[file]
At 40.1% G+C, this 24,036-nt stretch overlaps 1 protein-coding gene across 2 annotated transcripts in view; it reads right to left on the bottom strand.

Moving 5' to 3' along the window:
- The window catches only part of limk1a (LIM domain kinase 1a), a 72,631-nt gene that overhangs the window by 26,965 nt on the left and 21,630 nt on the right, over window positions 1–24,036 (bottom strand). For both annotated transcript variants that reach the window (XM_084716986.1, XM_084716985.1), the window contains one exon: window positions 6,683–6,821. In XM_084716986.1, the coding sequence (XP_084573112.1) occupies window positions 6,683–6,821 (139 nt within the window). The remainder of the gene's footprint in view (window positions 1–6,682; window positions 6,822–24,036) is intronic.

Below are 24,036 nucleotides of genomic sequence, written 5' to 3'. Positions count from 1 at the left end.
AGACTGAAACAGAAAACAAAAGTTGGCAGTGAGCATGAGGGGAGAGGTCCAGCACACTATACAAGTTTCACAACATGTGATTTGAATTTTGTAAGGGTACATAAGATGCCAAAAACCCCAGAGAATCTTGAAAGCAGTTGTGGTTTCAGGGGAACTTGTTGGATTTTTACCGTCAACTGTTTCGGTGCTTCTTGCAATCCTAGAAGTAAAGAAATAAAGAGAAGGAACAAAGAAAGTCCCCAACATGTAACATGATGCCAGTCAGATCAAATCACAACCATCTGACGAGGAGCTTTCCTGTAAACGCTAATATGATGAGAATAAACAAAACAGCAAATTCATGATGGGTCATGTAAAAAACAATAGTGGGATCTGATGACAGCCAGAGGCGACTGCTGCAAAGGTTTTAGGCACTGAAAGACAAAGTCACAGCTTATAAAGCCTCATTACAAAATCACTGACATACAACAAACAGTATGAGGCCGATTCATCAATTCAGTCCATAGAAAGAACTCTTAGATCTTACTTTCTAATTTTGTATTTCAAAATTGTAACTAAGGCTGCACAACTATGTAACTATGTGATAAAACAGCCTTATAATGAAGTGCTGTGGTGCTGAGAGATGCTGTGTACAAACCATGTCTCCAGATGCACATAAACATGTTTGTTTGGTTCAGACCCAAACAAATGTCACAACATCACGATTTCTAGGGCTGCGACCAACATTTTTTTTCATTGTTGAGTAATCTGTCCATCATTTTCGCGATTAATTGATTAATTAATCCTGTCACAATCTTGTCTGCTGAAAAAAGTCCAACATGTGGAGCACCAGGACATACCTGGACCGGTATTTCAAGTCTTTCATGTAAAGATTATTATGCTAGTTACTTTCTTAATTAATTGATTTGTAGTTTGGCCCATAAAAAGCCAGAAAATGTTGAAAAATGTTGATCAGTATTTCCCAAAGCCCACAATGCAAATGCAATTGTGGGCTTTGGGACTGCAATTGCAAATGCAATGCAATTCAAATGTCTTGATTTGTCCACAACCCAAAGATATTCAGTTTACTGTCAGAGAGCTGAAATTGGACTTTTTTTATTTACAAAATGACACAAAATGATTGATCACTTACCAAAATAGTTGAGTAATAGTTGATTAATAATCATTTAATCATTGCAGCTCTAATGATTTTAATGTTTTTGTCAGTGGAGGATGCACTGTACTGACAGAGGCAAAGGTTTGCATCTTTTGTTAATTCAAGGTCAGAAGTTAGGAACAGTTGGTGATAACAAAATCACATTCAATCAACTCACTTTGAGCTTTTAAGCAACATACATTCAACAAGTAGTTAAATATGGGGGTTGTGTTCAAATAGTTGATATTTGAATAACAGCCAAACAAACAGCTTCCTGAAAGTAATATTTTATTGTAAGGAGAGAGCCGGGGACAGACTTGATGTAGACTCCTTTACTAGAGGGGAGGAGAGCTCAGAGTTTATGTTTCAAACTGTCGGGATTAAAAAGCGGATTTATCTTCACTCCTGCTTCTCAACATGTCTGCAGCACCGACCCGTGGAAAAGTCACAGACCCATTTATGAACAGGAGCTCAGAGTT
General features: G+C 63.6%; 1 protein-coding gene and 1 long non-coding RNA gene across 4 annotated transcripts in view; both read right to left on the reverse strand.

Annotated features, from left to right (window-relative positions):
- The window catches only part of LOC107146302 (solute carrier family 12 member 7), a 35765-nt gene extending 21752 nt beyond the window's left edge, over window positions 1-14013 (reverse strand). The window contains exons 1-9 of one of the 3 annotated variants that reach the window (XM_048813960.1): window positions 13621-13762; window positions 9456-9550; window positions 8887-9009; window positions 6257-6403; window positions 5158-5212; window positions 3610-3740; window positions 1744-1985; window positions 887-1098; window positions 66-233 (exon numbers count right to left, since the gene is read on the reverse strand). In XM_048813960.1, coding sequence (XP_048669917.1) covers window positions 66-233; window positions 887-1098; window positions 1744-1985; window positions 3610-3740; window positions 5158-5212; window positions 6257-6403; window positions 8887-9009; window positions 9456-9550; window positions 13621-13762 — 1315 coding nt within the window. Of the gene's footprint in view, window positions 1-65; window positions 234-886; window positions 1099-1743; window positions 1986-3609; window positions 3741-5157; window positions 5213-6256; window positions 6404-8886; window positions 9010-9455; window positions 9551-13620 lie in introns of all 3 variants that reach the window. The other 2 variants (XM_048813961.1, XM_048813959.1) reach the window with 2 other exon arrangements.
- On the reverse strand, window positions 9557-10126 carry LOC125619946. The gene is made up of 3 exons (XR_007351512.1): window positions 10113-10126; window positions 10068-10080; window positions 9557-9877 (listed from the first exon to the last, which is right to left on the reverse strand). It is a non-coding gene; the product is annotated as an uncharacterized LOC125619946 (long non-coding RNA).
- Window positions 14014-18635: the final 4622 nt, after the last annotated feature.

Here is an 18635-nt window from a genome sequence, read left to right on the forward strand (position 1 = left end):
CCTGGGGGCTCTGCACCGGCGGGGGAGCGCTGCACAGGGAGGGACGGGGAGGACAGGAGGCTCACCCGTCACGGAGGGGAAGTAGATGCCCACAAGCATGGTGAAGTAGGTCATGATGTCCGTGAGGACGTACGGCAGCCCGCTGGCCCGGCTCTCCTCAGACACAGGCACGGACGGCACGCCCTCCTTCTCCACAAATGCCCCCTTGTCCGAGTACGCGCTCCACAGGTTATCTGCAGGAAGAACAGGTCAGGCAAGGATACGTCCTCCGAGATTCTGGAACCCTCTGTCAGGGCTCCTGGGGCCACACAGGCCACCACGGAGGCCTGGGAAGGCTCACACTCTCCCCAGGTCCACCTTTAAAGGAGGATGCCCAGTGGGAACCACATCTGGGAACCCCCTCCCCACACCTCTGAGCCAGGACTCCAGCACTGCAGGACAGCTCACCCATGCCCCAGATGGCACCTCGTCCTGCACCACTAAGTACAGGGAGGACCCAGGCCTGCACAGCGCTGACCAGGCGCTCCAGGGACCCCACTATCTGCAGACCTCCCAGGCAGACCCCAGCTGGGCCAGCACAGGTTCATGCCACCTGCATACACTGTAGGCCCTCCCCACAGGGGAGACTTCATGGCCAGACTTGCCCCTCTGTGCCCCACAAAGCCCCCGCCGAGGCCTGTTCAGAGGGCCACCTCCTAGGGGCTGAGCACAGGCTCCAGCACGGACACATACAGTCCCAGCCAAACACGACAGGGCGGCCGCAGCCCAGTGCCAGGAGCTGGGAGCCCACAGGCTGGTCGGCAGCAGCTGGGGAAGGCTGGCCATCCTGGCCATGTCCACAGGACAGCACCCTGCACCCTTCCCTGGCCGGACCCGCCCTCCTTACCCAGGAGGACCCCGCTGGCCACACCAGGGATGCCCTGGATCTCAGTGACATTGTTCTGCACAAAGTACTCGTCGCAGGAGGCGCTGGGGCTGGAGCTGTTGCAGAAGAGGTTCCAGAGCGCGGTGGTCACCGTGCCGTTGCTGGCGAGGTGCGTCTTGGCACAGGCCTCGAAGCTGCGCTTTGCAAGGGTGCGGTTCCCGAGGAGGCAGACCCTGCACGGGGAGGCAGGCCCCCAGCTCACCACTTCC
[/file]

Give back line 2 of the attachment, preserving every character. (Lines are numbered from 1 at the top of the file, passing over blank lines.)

Moving 5' to 3' along the window: